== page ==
When you are head down-bum up, it can be hard to tell where you are on your mat — let alone whether or not you are aligned and ready to go deeper in particular postures.
There are three very important alignment mishaps in Three-Legged Dog Pose and each one can lead you astray in the posture. With the risk of torquing your low back, not engaging your lifted hip and mangling your shoulders, this pose is no joke and shouldn’t be practiced haphazardly!
So here are the three most common misalignments in Three-Legged Dog Pose and how to fix or avoid them for a safer asana practice.
1. Feet Running Amok
This posture is still Downward Facing Dog and as such, it should be reminiscent of that posture. If your feet start changing direction, your hips will be misaligned, your back will be tweaked, and your shoulders will become unhappy.
If you plan on stacking the hips for Flip dog or some other variation then yes, step the standing foot to the center of your mat to help the twist happen. But for a simple Three-Legged Dog, stay strong, balanced and safe, and keep the feet somewhere around hips-width as you lift the leg up.
How To Fix It: turn your toes slightly inward so that the hips are already internally rotated and are set up for success. Then lift the leg keeping the feet wide, that way the hips stay aligned and the low back won’t be twisted.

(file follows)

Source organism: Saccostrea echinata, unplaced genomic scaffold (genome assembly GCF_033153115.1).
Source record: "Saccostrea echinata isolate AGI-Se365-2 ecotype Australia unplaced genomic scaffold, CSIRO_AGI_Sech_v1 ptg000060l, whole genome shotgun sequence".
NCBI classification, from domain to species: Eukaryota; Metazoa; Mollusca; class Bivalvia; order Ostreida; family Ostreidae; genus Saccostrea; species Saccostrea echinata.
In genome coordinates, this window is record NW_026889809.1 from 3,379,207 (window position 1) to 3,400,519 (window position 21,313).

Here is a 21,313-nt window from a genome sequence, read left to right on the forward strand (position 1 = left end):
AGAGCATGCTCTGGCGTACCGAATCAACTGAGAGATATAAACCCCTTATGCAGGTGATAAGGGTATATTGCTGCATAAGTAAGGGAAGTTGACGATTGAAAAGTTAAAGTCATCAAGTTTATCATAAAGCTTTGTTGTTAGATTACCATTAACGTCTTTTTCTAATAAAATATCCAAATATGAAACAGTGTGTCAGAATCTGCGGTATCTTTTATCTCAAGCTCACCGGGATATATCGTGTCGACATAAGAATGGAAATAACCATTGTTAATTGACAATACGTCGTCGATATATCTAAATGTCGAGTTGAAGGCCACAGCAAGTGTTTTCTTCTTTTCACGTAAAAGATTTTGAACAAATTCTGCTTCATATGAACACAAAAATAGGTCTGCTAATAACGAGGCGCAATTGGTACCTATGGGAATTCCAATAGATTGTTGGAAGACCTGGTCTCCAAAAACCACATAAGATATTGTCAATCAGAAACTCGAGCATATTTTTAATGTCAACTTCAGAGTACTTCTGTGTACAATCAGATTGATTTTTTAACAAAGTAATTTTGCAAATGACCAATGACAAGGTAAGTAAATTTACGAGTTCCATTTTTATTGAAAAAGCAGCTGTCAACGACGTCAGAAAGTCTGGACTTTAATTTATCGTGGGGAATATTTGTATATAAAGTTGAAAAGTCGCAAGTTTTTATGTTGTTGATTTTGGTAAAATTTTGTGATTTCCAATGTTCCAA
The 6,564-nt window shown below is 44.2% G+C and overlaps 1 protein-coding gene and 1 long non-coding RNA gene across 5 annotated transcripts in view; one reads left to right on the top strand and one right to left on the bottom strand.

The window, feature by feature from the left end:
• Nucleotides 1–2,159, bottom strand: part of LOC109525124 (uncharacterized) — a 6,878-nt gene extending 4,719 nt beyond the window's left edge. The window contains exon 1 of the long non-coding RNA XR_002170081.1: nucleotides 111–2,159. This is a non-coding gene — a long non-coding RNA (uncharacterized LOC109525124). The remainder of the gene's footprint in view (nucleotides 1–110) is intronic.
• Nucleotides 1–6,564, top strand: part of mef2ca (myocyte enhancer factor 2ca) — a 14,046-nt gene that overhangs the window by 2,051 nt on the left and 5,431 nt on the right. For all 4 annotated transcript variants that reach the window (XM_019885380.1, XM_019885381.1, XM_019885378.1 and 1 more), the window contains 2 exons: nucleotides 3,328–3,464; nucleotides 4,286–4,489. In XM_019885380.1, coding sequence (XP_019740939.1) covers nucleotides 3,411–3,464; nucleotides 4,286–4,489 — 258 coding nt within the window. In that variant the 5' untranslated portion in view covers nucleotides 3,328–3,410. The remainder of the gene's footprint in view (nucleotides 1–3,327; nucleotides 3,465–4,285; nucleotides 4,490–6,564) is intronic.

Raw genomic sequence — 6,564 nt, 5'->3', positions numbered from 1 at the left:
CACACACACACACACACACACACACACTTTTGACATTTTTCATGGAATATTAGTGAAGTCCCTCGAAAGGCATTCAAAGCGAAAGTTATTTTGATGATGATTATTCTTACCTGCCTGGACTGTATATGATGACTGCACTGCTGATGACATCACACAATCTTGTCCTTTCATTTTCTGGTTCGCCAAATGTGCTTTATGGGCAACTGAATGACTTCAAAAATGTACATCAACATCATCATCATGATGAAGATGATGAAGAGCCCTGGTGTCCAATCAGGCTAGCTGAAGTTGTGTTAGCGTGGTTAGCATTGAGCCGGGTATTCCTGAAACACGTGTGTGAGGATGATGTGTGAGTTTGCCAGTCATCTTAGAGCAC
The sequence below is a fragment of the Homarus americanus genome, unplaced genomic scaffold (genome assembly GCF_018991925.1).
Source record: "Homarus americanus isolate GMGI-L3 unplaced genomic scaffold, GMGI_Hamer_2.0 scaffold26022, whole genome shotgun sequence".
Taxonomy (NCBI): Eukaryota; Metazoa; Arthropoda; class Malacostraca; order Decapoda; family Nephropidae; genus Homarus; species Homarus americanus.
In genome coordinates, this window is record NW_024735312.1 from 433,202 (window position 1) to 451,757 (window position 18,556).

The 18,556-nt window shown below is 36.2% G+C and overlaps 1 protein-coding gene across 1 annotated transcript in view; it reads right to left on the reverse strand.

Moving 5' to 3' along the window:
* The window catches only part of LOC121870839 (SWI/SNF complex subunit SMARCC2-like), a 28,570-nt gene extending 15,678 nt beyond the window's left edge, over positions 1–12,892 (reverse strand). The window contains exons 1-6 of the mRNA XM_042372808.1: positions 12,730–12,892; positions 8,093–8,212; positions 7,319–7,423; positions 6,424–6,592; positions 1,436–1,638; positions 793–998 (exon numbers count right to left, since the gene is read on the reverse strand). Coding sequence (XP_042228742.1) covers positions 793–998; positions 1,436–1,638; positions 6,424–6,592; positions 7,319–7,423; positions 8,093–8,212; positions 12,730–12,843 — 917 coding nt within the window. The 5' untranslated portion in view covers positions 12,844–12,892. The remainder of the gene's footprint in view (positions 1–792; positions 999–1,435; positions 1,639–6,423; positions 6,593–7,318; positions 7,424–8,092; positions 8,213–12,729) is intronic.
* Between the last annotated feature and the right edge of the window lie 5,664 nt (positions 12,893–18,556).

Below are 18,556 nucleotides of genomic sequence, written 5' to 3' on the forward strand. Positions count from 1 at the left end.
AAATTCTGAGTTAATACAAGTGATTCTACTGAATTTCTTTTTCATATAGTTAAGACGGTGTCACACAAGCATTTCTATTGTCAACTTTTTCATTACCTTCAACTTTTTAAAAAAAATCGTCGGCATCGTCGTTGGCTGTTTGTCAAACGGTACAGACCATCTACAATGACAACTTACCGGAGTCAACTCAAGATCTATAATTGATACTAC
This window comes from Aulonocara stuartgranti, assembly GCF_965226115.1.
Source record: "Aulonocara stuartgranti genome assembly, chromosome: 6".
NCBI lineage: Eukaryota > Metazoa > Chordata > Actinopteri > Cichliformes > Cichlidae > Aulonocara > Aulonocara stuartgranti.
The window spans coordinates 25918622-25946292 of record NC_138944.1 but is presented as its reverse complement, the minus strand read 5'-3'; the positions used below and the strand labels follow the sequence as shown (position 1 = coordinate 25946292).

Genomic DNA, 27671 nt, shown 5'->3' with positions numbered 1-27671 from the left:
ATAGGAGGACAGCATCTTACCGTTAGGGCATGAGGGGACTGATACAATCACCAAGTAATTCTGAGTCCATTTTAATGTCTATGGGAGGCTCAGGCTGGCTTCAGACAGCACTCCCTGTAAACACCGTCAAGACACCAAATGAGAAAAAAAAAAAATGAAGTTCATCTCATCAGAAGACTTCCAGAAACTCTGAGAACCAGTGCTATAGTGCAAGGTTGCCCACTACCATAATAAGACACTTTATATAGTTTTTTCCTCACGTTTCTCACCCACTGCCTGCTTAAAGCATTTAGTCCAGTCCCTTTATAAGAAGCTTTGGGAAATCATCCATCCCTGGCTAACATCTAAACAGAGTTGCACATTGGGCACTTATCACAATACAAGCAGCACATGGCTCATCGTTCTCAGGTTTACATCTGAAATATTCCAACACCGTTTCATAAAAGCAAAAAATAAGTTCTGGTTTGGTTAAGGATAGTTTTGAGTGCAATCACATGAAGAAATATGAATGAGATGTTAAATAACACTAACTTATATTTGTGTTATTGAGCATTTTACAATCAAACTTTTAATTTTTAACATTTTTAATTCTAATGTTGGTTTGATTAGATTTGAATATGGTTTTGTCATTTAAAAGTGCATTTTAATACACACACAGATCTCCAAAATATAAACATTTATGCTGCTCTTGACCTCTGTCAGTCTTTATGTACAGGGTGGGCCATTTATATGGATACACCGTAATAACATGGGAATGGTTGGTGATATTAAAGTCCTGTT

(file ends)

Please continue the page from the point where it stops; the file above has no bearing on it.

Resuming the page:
2. Hips Stacking
This is when rather then keeping the two hips level, the hip of the lifted leg rises up higher. This common misalignment can lead to an achy back and will discourage the strength-building action through the hips.
How To Fix It: Try flexing your lifted foot (this is juicier for the hamstrings too). Then mindfully drop the hip of the lifted leg down. It is harder, but it is safer.
3. Hands Raising
As we lift the leg, one or both of our hands often pry up off the mat and leave us perched on fingertips. This specifically happens on the same side that the leg is lifting up and is more accentuated when we curve the lifted leg over in what is sometimes referred to as Scorpion Dog Pose.
It is merely how we attempt to gain more height with the knee and foot, and an added stretch along the ribs, but it puts added pressure on the tiny bones in the hands and will make your shoulders twist — something you do NOT want to do when there is weight on them.
How To Fix It: Set your intention on pressing into the hand as a whole and then purposefully think about moving the weight over towards the muscle of the thumb and pointer fingers (this is also a great exercise in all your Down Dog variations if you have sore wrists from yoga).
Fix up these three misalignments and your Three-Legged Dog will surely strengthen your hips, stretch out your side body, and engage your core more then it already does. Namaste, yogis!